A First-hand Glimpse into the State of Unrest in Syria

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William Rohrs, Co-Editor-in-chief

A young man from Syria came to Santa Rosa Junior College in December 2009 to pursue his degree in robotics and engineering. He had left the college of Damascus to finish his graduate work overseas, with the intent to return to Syria and share his knowledge. But by summer 2010, civil war broke out in the place he called home, delaying his return.

Working on his graduate degree in robotics at UC Berkeley, the young man, who wished to remain anonymous, revisited SRJC Sept. 7 to hold an objective lecture about the various factions that comprise the Free Syrian Army and its ongoing conflict with Syrian president Bashar al-Assad.

Program engineering professor Vince Birch worked with the student while he studied at SRJC. “It was my good fortune to have [him] to help out. He’s hard working, congenial and a very good guy,” Birch said. The physics department hosted the lecture, stressing the event is not about political statements, but information. The lecture included the BBC documentary “A History of Syria,” an explanation of Syria’s impact through history and the major elements of the Syrian civil war.

“I don’t think the Western media is giving a fair representation of the news,” said SRJC physics professor Linda Williams. “When we were in school, we had teach-ins: big assemblies with panel discussions from the faculty about all sides of the issue. We need this information.”

In spring 2010, Middle Eastern countries including Egypt, Tunisia, Libya, Yemen and Syria began protesting their respective governments. The period of revolution became known as the Arab Spring.

Each country achieved different measures of revolution: Egypt managed to oust 30-year president Hosni Mubarak; Zine el-Abidine Ben Ali no longer holds controlling interests in Tunisia; Muammar Ghadafi’s death at the hands of the Libyan military ended his regime in the war-torn nation and while Yemen transferred power from former president Ali Abdullah Saleh to a unified national government, Al Qaeda operates without reprisal within its borders.

But Syria remains in an open state of conflict. Currently, two main factions fight for power. The Alawites, a minority Islamic group that holds Syria’s political power through President Assad, receive support from the Libyan Hezbollah and Shiite Islamic countries like Iran and Iraq; and the Free Syrian Army, a conglomeration of Syrian citizens-turned-rebels, who receive support from Sunni Islamic countries like Saudi Arabia. Al Qaeda operates against the Syrian government, but its use of car bombings and civilian executions keeps them distant from the idea that the Syrian rebels fight for a democratic and non-repressive government to replace Assad.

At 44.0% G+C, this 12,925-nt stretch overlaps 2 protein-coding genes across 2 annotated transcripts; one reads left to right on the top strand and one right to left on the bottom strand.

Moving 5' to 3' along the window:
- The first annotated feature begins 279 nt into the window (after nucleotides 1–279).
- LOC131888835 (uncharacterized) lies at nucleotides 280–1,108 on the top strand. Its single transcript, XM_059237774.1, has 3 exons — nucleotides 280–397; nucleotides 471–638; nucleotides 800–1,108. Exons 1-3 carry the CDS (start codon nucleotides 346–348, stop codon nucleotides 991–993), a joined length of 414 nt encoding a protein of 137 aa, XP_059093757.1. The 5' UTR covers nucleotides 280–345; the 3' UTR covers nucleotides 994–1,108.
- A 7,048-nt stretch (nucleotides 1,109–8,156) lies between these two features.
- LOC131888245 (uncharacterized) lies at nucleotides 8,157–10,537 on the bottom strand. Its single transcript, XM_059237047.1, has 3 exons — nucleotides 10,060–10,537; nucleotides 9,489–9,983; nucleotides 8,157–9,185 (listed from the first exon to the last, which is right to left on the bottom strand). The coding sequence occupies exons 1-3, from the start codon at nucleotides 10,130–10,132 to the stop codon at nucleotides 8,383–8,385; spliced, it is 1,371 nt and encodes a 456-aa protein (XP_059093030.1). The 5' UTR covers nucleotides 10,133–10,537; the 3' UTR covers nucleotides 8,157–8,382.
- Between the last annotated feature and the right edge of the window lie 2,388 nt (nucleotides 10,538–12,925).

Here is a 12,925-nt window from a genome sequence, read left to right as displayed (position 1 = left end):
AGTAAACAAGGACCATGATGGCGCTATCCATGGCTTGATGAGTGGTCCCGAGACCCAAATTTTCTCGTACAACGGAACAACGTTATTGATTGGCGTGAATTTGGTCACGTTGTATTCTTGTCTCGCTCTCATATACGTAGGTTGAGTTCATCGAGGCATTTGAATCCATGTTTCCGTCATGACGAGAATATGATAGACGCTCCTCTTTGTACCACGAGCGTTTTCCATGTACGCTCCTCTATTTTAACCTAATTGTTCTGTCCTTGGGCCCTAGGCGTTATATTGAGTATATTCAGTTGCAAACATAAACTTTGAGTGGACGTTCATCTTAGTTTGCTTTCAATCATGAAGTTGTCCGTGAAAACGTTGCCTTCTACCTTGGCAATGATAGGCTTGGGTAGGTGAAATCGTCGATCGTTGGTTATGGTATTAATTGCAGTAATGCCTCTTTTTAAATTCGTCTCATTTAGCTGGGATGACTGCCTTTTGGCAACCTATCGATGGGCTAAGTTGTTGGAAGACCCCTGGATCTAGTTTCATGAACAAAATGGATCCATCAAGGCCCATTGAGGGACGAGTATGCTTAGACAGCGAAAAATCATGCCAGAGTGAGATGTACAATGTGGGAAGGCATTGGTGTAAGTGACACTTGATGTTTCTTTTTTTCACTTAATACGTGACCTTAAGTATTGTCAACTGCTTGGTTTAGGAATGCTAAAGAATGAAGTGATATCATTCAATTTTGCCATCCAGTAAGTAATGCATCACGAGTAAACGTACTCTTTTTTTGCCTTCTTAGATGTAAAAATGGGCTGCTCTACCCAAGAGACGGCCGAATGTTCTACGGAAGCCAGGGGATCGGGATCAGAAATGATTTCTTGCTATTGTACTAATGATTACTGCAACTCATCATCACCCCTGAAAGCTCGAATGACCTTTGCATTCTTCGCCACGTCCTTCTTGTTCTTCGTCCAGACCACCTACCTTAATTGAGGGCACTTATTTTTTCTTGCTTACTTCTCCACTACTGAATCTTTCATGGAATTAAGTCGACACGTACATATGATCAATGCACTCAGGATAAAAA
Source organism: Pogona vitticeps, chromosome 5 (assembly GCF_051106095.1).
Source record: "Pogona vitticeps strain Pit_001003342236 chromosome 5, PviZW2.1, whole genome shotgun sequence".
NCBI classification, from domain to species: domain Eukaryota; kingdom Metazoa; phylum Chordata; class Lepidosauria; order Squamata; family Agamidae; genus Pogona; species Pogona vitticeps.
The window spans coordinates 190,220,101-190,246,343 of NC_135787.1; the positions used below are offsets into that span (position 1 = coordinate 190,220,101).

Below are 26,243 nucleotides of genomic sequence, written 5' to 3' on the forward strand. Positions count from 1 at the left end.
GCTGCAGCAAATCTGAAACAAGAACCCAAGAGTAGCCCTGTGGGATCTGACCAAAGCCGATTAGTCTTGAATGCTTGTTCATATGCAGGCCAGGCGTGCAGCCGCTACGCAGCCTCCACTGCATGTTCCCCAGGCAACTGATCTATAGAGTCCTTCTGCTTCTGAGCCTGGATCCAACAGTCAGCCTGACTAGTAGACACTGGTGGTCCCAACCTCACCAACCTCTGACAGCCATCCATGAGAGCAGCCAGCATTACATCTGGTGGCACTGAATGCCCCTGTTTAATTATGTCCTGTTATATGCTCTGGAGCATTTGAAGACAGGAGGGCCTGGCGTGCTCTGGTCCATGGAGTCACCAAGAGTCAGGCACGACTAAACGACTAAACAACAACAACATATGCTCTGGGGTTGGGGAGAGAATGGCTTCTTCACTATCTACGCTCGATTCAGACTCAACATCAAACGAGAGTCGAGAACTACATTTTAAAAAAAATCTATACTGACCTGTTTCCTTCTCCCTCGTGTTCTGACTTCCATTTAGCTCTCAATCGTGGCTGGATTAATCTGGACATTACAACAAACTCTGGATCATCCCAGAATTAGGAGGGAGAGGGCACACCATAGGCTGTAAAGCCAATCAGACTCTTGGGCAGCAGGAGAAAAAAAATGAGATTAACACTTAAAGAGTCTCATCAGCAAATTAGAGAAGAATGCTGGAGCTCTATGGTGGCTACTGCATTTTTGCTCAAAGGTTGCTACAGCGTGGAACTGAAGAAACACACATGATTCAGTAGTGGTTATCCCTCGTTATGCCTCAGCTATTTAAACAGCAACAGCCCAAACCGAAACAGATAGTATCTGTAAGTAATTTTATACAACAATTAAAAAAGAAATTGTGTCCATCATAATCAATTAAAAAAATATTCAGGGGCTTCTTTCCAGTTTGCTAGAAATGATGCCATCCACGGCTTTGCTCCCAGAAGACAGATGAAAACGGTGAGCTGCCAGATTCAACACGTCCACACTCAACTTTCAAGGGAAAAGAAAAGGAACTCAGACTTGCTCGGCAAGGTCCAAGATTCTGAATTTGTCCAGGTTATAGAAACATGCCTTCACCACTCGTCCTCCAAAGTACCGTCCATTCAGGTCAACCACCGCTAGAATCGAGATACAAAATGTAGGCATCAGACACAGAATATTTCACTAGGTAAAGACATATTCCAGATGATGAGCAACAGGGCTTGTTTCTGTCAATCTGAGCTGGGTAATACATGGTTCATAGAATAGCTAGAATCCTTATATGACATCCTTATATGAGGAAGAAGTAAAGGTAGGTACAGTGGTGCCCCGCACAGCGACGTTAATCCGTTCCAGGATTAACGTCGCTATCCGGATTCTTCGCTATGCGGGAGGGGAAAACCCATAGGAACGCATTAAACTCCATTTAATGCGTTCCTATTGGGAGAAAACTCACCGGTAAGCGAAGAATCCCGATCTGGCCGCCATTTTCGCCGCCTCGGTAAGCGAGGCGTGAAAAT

“Democracy is not organic. You cannot just water it and let it grow. You must suffer before democracy happens,” the Syrian student said.

Currently, the Syrian civil war continues to ravage the country. According to the United Nations High Commissioner of Refugees, the fighting killed over 100,000 Syrians and forced two million refugees across the country’s neighbors. The UN claims this is “the worst crisis since the Vietnam War.”

The Zaatari camp in Jordan is the second largest refugee camp in the world, reaching city status, complete with working shops. The camp became one of the largest cities in Jordan due to the massive flow of refugees seeking asylum. More than 120,000 refugees live in the camp. According to a UNHCR video detailing the camp, workers plan to create more houses to shelter 150,000 more Syrian citizens in the event United States intervention forces the people out.

President Barack Obama addressed the United States Aug. 30 to announce his plans for a limited military intervention in Syria. “Now, after careful deliberation, I have decided that the United States should take military action against Syrian regime targets. This would not be an open-ended intervention. We would not put boots on the ground. Instead, our action would be designed to be limited in duration and scope. But I’m confident we can hold the Assad regime accountable for their use of chemical weapons, deter this kind of behavior, and degrade their capacity to carry it out,” he said.

The president refers to a confirmed use of nerve gas and chemical weapons against the Syrian people 10 days prior to this announcement. He also said there is proof linking the Syrian government as the perpetrators behind the chemical attack.

Assad denies all claims that his government used chemical weapons, instead blaming Al Qaeda for deploying the chemicals. Chemical experts deployed by the UN are working to confirm the areas affected by the chemical attacks.

The UN banned the use and possession of chemical weapons in 1997. If the Syrian government is responsible for their resurgence now, it would be in violation of this treaty.

SRJC student Jamie Kitchel came to learn more about why events in Syria will effect decisions in the U.S. “There is an ignorance in this generation to world events that affect us. I understand a lot more [about Syria]. A lot of people don’t realize the depth of the Middle East and what it means to us,” Kitchel said.

The Syrian student wants to return to Damascus. While his brother came to the United States to study economics, his family continues to live in the country. When the country stabilizes, he plans to use his knowledge of engineering and robotics to construct a higher education school for upcoming engineers, hoping to help rebuild the country from the ground up. “What do I miss most about Syria? Peace. It’s really painful to see neighborhoods we grew up in being destroyed. I miss my family. Maybe in the future, I can take my friends here to Syria,” he said.